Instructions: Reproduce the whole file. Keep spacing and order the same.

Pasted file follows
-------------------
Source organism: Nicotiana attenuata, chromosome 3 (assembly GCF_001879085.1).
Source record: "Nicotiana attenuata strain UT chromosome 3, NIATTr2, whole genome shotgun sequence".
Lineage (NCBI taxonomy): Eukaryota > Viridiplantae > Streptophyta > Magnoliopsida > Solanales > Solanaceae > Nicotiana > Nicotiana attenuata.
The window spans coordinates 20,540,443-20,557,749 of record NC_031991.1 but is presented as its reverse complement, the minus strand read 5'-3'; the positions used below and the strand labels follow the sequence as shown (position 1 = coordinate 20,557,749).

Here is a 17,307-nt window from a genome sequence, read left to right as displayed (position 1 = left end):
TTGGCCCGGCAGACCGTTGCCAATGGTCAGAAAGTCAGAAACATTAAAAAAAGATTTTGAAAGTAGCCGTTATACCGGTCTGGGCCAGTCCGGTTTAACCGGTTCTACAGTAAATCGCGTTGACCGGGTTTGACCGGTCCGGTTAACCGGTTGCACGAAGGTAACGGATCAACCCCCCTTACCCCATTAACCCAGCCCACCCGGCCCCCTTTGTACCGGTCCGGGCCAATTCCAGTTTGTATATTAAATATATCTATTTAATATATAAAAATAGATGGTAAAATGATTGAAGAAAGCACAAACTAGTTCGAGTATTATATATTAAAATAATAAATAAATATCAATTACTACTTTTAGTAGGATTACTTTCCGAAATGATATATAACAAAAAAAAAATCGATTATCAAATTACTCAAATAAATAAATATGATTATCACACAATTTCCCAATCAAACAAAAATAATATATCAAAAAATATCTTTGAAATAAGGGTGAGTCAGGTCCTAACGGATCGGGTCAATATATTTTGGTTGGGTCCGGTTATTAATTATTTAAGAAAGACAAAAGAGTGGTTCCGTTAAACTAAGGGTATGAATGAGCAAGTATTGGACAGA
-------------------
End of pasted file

Source organism: Nicotiana attenuata, chromosome 3 (assembly GCF_001879085.1).
Source record: "Nicotiana attenuata strain UT chromosome 3, NIATTr2, whole genome shotgun sequence".
Lineage (NCBI taxonomy): Eukaryota > Viridiplantae > Streptophyta > Magnoliopsida > Solanales > Solanaceae > Nicotiana > Nicotiana attenuata.
The window spans coordinates 20,540,443-20,557,749 of record NC_031991.1 but is presented as its reverse complement, the minus strand read 5'-3'; the positions used below and the strand labels follow the sequence as shown (position 1 = coordinate 20,557,749).

Here is a 17,307-nt window from a genome sequence, read left to right as displayed (position 1 = left end):
TTGGCCCGGCAGACCGTTGCCAATGGTCAGAAAGTCAGAAACATTAAAAAAAGATTTTGAAAGTAGCCGTTATACCGGTCTGGGCCAGTCCGGTTTAACCGGTTCTACAGTAAATCGCGTTGACCGGGTTTGACCGGTCCGGTTAACCGGTTGCACGAAGGTAACGGATCAACCCCCCTTACCCCATTAACCCAGCCCACCCGGCCCCCTTTGTACCGGTCCGGGCCAATTCCAGTTTGTATATTAAATATATCTATTTAATATATAAAAATAGATGGTAAAATGATTGAAGAAAGCACAAACTAGTTCGAGTATTATATATTAAAATAATAAATAAATATCAATTACTACTTTTAGTAGGATTACTTTCCGAAATGATATATAACAAAAAAAAAATCGATTATCAAATTACTCAAATAAATAAATATGATTATCACACAATTTCCCAATCAAACAAAAATAATATATCAAAAAATATCTTTGAAATAAGGGTGAGTCAGGTCCTAACGGATCGGGTCAATATATTTTGGTTGGGTCCGGTTATTAATTATTTAAGAAAGACAAAAGAGTGGTTCCGTTAAACTAAGGGTATGAATGAGCAAGTATTGGACAGA